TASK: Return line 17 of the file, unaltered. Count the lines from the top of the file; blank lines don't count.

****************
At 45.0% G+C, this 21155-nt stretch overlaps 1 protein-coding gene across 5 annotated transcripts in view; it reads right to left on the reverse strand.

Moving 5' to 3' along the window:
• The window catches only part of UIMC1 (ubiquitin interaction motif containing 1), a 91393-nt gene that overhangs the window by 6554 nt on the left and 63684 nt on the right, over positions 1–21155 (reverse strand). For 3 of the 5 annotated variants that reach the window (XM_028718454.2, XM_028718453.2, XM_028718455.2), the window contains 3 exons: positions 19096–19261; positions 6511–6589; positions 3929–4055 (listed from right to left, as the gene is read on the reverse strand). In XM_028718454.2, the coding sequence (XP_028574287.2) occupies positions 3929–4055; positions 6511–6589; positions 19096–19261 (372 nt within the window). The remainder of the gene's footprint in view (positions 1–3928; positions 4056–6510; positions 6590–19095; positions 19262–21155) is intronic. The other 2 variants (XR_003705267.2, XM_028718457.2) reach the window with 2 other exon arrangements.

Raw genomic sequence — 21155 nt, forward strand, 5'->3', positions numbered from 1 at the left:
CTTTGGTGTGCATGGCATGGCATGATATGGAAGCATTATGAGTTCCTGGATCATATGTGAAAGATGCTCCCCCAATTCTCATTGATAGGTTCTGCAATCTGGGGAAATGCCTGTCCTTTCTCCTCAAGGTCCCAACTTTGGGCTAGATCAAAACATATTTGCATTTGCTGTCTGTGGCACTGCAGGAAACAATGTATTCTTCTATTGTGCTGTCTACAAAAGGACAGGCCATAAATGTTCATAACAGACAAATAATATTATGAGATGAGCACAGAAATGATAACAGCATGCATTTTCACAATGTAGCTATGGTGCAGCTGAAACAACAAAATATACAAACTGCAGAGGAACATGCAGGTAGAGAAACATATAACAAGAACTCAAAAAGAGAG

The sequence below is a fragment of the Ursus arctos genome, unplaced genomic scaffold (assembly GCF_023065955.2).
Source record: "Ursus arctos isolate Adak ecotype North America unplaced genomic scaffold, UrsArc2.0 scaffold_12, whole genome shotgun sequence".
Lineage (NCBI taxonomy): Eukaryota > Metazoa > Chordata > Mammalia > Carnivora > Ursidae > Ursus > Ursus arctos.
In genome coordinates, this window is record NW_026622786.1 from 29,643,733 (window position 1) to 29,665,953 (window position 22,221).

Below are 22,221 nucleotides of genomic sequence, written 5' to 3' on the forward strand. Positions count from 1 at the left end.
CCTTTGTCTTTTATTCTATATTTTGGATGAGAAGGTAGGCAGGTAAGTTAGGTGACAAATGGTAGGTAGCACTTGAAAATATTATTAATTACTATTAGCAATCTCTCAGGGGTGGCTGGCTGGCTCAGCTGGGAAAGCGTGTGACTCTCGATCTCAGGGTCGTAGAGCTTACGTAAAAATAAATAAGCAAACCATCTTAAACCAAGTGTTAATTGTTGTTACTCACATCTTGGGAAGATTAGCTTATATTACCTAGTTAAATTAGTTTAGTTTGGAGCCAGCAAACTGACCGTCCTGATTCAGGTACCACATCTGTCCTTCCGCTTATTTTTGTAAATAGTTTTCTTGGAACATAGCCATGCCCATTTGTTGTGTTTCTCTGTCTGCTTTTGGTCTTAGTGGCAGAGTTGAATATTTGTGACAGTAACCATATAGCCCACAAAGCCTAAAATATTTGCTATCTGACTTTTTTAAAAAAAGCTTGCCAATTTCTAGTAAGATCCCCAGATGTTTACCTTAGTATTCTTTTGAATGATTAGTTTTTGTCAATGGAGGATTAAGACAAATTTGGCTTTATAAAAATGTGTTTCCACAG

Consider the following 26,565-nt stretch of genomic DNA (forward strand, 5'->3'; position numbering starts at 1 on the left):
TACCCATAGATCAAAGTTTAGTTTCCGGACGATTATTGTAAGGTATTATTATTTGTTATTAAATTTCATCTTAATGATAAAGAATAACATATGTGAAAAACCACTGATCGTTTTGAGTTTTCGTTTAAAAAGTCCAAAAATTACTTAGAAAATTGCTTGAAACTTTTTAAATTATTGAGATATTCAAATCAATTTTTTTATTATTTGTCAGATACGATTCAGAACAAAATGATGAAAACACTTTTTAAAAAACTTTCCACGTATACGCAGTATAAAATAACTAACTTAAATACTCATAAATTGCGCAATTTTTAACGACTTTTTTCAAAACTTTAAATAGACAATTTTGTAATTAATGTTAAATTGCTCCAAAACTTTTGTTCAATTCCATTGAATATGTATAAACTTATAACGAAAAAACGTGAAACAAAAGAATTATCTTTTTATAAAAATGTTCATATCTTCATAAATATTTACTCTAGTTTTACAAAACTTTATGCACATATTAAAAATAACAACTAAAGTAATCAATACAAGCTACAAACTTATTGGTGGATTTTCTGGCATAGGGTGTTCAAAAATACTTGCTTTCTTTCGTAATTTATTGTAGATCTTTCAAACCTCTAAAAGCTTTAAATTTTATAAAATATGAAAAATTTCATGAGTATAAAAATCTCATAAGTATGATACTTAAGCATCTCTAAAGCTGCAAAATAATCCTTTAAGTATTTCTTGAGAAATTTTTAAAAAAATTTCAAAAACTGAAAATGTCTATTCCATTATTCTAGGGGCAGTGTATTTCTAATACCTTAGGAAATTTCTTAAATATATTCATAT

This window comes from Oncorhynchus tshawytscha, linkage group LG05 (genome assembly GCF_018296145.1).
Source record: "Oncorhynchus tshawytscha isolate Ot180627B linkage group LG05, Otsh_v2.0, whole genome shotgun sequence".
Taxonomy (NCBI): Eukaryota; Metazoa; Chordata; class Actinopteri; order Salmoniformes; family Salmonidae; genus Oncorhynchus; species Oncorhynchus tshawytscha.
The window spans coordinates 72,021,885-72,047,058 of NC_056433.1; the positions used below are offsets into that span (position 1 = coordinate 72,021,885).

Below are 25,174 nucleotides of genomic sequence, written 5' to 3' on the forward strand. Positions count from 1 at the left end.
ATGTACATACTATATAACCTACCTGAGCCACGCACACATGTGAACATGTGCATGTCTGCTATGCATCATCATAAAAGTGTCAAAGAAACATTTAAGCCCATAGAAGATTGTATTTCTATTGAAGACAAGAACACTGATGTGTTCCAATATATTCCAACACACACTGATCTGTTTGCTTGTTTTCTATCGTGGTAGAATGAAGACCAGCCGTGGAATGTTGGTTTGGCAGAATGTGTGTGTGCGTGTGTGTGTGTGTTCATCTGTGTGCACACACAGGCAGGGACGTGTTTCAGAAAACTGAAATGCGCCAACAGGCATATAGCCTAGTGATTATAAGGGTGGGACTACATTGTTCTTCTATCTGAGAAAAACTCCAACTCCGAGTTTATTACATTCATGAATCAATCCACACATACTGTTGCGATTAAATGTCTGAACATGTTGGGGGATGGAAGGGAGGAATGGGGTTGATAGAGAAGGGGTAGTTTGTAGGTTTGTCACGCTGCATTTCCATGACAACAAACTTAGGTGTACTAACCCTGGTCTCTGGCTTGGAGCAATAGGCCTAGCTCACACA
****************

The window spans coordinates 72,021,885-72,047,058 of NC_056433.1; the positions used below are offsets into that span (position 1 = coordinate 72,021,885).